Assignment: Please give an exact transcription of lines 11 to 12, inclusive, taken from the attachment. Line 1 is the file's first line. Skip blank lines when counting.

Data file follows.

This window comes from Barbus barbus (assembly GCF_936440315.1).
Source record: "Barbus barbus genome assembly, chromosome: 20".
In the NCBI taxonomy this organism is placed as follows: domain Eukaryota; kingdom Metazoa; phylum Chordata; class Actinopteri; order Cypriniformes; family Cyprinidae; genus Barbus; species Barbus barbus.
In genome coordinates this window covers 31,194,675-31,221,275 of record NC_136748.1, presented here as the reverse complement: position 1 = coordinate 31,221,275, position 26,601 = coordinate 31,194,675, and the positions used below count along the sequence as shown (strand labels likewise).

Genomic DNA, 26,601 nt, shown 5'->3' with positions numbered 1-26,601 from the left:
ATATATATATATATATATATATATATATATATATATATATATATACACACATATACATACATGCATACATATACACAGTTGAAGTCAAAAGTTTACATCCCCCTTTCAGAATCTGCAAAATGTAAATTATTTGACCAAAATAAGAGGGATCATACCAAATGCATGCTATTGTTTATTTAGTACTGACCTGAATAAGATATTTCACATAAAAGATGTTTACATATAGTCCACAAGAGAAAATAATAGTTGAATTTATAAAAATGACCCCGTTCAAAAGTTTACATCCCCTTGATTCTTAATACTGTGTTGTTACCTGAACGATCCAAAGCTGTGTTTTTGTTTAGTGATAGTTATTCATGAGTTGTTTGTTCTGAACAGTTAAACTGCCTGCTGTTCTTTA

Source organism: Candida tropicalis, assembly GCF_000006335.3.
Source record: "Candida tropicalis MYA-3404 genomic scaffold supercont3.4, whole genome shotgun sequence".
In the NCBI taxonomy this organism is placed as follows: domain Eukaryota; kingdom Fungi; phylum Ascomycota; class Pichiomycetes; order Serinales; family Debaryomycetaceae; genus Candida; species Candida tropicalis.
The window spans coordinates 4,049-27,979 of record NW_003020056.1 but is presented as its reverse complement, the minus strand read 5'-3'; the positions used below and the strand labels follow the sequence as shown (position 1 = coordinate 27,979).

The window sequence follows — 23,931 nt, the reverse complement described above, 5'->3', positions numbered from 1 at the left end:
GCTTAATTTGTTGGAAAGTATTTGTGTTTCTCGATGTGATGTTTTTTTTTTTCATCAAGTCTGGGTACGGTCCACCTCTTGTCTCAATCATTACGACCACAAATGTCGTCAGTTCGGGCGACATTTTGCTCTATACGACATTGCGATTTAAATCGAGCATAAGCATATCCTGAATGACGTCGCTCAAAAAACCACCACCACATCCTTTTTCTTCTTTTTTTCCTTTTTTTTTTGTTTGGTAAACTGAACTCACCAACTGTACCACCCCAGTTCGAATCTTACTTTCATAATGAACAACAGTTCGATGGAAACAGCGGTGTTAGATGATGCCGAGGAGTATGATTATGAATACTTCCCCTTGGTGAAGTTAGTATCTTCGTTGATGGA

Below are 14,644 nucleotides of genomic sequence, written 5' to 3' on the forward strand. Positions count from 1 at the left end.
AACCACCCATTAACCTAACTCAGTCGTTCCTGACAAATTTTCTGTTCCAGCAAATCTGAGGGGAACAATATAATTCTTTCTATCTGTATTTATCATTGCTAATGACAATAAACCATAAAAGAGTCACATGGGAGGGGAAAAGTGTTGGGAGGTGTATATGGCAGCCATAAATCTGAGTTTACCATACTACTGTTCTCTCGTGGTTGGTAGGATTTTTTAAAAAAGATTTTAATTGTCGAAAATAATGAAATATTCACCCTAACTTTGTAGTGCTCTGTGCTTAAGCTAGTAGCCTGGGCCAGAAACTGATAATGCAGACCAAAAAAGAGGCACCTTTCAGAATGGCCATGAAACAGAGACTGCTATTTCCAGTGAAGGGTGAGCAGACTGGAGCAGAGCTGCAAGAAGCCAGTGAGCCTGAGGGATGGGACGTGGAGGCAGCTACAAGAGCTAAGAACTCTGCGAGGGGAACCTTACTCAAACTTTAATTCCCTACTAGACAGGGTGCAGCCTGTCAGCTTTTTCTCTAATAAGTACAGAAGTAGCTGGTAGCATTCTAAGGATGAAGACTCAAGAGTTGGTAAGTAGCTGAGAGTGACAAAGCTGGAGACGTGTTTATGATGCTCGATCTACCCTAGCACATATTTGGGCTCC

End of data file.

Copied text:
The window sequence follows — 23,931 nt, the reverse complement described above, 5'->3', positions numbered from 1 at the left end:
GCTTAATTTGTTGGAAAGTATTTGTGTTTCTCGATGTGATGTTTTTTTTTTTCATCAAGTCTGGGTACGGTCCACCTCTTGTCTCAATCATTACGACCACAAATGTCGTCAGTTCGGGCGACATTTTGCTCTATACGACATTGCGATTTAAATCGAGCATAAGCATATCCTGAATGACGTCGCTCAAAAAACCACCACCACATCCTTTTTCTTCTTTTTTTCCTTTTTTTTTTGTTTGGTAAACTGAACTCACCAACTGTACCACCCCAGTTCGAATCTTACTTTCATAATGAACAACAGTTCGATGGAAACAGCGGTGTTAGATGATGCCGAGGAGTATGATTATGAATACTTCCCCTTGGTGAAGTTAGTATCTTCGTTGATGGA